Hemodynamics in microcirculation is important for hemorheology and several types of circulatory disease. Although hemodynamics research has a long history, the field continues to expand due to recent advancements in numerical and experimental techniques at the micro-and nano-scales. In this paper, we review recent computational and experimental studies of blood flow in microcirculation and microfluidics. We first focus on the computational studies of red blood cell (RBC) dynamics, from the single cellular level to mesoscopic multiple cellular flows, followed by a review of recent computational adhesion models for white blood cells, platelets, and malaria-infected RBCs, in which the cell adhesion to the vascular wall is essential for cellular function. Recent developments in optical microscopy have enabled the observation of flowing blood cells in microfluidics. Experimental particle image velocimetry and particle tracking velocimetry techniques are described in this article. Advancements in micro total analysis system technologies have facilitated flowing cell separation with microfluidic devices, which can be used for biomedical applications, such as a diagnostic tool for breast cancer or large intestinal tumors. In this paper, cell-separation techniques are reviewed for microfluidic devices, emphasizing recent advances and the potential of this fast-evolving research field in the near future.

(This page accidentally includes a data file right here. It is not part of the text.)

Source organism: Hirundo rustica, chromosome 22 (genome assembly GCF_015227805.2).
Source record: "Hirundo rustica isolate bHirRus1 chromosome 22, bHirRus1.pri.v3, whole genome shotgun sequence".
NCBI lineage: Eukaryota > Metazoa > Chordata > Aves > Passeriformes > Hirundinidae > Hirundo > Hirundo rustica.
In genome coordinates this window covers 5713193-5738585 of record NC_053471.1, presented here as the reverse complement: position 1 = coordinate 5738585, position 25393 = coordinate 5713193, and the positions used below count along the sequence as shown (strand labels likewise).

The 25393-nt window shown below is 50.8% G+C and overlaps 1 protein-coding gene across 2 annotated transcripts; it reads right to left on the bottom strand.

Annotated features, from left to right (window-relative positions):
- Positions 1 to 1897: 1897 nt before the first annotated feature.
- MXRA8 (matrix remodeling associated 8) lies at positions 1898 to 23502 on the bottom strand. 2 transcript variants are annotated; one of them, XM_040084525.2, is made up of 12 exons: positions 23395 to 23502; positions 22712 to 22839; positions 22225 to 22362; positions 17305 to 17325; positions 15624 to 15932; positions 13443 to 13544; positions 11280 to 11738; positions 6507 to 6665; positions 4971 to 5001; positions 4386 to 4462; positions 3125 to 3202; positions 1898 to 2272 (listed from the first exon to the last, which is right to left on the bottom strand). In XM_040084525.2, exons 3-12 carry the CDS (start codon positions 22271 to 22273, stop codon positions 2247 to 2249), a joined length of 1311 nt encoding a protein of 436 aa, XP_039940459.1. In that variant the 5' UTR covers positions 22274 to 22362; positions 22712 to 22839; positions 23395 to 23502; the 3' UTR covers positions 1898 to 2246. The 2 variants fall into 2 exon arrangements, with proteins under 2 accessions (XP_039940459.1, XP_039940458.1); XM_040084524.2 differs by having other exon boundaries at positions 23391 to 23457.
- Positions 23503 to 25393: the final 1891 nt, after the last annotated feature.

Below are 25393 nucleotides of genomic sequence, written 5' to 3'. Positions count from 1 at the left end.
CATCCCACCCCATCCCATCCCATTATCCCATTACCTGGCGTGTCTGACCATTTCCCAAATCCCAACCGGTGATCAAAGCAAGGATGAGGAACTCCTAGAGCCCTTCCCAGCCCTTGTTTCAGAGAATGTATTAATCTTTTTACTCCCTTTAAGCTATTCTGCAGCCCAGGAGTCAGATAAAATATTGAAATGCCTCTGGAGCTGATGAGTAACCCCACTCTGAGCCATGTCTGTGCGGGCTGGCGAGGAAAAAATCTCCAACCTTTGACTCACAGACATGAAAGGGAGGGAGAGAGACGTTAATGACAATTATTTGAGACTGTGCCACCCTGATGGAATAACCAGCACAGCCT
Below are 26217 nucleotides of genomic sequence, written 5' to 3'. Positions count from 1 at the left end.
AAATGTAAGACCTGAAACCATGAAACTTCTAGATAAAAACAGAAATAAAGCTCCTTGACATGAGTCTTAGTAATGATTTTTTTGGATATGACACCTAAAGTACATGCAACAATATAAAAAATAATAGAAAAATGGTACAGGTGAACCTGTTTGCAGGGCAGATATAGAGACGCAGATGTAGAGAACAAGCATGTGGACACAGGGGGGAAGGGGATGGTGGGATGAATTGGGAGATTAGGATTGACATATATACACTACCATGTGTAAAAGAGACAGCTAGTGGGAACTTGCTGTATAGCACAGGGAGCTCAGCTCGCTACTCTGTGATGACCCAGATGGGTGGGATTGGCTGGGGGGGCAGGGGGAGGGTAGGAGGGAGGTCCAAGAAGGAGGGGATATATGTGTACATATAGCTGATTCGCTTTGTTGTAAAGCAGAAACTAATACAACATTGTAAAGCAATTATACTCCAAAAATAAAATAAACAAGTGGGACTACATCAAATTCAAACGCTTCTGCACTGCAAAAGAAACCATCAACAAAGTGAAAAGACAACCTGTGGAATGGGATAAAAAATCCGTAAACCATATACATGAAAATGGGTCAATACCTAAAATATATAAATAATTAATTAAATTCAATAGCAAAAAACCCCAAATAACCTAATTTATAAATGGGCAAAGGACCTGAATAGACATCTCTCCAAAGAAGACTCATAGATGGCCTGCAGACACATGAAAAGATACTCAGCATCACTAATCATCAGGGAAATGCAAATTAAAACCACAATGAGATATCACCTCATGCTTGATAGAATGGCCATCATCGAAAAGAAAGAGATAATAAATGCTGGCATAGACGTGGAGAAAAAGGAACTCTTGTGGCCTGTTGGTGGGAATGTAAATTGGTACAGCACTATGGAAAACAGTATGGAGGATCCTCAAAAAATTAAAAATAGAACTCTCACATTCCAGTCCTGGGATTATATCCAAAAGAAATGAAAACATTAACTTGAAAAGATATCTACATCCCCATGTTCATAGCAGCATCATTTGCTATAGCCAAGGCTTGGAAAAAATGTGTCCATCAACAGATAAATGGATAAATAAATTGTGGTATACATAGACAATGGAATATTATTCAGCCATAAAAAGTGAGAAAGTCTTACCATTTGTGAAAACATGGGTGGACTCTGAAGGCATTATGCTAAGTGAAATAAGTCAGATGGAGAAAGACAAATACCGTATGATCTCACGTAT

ASJC Scopus subject areas